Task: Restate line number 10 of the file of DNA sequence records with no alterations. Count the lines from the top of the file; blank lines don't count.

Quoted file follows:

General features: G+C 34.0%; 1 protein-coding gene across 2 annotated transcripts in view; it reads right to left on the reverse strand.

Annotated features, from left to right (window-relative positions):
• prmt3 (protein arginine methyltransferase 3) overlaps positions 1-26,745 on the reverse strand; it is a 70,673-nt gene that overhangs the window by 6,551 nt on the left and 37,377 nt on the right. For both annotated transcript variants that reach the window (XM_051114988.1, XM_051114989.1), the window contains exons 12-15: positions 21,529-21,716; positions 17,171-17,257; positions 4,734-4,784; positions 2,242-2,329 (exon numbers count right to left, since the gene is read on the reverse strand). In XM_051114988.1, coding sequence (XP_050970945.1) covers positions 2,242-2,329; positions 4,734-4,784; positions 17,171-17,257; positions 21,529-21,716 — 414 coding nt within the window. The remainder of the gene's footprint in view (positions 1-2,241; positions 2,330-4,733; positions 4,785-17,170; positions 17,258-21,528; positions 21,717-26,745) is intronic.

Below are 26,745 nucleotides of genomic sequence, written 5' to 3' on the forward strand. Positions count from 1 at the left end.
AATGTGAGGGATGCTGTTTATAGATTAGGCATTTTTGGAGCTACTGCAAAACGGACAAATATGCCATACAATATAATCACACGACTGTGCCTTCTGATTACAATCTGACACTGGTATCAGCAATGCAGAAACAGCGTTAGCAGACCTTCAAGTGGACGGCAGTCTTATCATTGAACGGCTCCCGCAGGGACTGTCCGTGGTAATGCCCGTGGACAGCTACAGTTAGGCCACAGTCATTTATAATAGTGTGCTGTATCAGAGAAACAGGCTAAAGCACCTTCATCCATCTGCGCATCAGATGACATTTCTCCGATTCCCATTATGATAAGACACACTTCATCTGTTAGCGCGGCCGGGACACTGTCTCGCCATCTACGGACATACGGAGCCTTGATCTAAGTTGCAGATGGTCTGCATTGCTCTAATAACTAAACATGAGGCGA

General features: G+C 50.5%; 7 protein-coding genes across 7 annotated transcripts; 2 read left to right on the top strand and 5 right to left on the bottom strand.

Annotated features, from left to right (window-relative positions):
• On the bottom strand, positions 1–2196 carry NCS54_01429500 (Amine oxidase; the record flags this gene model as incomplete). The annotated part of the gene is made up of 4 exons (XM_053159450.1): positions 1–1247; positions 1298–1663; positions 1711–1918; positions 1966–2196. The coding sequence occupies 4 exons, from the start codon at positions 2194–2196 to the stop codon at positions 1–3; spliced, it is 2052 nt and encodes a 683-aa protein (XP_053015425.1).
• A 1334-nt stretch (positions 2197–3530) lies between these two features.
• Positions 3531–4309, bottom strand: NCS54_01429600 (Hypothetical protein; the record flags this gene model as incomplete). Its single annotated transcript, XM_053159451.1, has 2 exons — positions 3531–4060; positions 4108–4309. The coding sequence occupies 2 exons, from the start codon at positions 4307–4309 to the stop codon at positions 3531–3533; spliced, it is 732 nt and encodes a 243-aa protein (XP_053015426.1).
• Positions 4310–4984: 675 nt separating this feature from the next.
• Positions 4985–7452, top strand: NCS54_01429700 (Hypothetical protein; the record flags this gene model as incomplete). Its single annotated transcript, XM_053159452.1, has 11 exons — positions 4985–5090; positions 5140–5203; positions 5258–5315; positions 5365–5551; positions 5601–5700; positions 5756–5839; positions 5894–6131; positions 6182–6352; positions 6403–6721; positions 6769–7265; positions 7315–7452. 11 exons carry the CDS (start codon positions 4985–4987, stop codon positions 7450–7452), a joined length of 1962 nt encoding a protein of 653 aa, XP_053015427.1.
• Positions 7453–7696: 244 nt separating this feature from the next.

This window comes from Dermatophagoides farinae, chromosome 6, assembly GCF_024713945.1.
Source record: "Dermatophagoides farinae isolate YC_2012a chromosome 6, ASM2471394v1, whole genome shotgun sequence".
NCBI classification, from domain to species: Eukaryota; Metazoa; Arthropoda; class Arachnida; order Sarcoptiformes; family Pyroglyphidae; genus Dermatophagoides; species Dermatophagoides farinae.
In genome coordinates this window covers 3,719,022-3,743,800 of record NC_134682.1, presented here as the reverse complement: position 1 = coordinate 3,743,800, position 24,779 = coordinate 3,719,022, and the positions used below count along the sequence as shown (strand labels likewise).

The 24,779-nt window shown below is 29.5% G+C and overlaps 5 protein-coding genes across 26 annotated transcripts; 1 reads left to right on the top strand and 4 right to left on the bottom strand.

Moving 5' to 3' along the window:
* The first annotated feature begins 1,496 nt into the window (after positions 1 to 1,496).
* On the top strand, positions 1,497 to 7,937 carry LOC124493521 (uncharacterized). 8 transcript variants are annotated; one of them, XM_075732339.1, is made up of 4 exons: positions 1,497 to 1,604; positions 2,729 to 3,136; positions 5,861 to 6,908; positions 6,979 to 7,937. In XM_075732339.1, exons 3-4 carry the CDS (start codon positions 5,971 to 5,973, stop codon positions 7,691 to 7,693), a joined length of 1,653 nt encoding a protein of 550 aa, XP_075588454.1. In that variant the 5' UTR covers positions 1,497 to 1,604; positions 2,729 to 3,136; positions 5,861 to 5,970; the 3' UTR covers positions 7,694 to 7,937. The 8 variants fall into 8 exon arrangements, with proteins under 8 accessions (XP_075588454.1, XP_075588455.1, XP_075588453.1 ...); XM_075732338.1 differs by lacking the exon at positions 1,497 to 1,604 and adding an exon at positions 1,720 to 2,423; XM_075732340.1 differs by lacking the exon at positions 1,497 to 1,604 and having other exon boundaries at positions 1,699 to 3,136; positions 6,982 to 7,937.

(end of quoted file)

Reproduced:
• Positions 3531–4309, bottom strand: NCS54_01429600 (Hypothetical protein; the record flags this gene model as incomplete). Its single annotated transcript, XM_053159451.1, has 2 exons — positions 3531–4060; positions 4108–4309. The coding sequence occupies 2 exons, from the start codon at positions 4307–4309 to the stop codon at positions 3531–3533; spliced, it is 732 nt and encodes a 243-aa protein (XP_053015426.1).